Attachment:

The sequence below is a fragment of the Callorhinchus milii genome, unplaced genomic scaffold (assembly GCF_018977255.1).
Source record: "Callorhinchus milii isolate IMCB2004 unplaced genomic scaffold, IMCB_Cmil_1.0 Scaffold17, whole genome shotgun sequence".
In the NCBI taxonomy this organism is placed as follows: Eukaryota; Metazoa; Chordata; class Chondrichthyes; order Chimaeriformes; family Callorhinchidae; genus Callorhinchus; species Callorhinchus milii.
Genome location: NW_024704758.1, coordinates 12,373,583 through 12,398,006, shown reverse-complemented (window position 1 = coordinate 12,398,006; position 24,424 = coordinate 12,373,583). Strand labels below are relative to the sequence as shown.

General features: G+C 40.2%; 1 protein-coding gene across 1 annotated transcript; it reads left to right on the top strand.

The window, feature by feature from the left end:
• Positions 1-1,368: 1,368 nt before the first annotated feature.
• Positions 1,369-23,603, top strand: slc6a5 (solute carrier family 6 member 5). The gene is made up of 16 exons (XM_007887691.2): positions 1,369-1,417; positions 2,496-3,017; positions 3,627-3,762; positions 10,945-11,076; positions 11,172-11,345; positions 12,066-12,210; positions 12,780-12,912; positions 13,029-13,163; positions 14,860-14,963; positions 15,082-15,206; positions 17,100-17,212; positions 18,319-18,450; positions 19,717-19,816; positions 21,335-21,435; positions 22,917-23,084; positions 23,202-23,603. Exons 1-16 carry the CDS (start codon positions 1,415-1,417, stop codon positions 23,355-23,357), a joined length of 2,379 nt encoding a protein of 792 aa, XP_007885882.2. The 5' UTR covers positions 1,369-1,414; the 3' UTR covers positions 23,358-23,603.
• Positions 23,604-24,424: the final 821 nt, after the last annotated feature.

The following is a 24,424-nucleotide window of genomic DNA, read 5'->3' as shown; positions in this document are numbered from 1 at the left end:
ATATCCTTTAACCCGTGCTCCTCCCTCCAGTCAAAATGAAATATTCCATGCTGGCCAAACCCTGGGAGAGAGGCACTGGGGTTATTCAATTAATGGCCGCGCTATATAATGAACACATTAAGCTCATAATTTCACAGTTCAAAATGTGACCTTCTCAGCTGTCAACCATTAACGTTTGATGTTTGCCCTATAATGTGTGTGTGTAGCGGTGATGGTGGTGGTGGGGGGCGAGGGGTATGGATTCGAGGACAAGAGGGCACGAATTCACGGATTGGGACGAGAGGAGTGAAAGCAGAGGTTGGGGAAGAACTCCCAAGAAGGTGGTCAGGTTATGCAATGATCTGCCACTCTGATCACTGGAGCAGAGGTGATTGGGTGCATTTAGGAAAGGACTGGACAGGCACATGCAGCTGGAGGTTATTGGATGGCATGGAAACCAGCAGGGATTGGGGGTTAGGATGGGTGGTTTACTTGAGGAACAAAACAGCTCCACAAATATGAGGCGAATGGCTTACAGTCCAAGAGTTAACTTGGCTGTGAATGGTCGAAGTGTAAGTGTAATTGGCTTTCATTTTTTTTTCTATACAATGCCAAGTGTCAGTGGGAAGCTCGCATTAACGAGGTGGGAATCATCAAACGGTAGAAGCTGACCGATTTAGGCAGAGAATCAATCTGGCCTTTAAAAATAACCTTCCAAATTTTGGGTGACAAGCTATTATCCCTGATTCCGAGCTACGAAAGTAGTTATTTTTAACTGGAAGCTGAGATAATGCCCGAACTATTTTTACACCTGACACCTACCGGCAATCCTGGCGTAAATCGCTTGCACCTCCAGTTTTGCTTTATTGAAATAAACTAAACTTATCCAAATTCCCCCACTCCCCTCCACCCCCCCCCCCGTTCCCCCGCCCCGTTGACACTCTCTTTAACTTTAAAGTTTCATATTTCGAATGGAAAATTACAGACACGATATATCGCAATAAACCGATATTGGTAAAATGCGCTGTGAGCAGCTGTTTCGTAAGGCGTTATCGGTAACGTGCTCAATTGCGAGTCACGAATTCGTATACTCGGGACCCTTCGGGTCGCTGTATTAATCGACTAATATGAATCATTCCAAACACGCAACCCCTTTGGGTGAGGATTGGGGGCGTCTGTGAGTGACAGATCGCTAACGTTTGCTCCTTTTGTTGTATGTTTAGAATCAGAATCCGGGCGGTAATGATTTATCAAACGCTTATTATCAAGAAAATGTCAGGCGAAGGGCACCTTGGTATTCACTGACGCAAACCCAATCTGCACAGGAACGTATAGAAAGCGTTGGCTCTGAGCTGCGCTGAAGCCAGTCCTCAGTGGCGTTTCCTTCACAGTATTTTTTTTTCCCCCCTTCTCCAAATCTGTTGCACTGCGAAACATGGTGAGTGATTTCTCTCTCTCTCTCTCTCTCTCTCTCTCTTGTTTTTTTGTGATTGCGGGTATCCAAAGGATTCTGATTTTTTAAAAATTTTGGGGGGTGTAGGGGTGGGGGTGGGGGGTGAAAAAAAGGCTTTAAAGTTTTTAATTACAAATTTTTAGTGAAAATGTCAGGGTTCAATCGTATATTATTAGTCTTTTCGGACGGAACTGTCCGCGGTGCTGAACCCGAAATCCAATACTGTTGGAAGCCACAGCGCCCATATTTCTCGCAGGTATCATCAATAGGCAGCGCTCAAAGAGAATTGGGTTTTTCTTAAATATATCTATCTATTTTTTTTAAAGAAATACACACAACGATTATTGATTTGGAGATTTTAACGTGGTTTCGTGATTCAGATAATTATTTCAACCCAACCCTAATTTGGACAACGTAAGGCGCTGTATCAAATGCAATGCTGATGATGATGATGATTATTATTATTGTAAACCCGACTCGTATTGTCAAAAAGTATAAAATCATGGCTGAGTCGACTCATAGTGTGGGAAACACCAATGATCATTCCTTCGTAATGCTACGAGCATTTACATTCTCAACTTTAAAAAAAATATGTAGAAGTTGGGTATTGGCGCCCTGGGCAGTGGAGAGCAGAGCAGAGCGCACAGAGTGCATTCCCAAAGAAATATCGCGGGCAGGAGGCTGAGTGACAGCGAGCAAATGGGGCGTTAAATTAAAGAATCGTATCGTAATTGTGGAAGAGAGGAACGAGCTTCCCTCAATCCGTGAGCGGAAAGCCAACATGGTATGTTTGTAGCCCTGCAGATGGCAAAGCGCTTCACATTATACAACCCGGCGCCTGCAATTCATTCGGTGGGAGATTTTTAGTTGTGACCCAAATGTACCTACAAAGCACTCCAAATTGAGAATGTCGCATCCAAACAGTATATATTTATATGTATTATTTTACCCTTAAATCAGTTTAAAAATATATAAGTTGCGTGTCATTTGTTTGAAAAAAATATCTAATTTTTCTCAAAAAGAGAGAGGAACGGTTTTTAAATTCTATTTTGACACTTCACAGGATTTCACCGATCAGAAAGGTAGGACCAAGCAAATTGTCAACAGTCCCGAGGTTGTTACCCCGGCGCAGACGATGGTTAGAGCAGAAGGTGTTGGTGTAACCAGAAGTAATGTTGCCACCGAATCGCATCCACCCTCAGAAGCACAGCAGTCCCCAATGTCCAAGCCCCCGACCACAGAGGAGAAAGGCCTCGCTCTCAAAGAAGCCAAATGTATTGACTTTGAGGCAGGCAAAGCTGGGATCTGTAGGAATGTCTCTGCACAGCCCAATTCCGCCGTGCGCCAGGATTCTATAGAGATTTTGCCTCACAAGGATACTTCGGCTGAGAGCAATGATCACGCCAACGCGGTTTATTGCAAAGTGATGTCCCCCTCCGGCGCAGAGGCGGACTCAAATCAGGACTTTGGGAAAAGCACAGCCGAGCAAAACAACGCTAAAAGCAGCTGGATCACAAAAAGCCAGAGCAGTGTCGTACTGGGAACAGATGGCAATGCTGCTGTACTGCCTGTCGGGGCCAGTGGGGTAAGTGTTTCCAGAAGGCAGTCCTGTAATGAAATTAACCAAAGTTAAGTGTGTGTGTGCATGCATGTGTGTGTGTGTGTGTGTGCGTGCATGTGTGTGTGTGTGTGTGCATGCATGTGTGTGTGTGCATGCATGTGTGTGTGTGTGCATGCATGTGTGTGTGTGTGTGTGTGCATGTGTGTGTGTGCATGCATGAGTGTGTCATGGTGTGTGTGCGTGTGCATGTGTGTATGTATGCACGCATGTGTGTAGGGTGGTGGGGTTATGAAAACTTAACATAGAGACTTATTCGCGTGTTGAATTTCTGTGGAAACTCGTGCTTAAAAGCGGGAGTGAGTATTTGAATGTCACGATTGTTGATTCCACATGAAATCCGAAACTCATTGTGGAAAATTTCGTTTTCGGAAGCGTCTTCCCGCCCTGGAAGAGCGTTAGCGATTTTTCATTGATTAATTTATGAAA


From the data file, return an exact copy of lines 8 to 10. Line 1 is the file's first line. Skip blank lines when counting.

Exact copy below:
• Positions 1,369-23,603, top strand: slc6a5 (solute carrier family 6 member 5). The gene is made up of 16 exons (XM_007887691.2): positions 1,369-1,417; positions 2,496-3,017; positions 3,627-3,762; positions 10,945-11,076; positions 11,172-11,345; positions 12,066-12,210; positions 12,780-12,912; positions 13,029-13,163; positions 14,860-14,963; positions 15,082-15,206; positions 17,100-17,212; positions 18,319-18,450; positions 19,717-19,816; positions 21,335-21,435; positions 22,917-23,084; positions 23,202-23,603. Exons 1-16 carry the CDS (start codon positions 1,415-1,417, stop codon positions 23,355-23,357), a joined length of 2,379 nt encoding a protein of 792 aa, XP_007885882.2. The 5' UTR covers positions 1,369-1,414; the 3' UTR covers positions 23,358-23,603.
• Positions 23,604-24,424: the final 821 nt, after the last annotated feature.

The following is a 24,424-nucleotide window of genomic DNA, read 5'->3' as shown; positions in this document are numbered from 1 at the left end: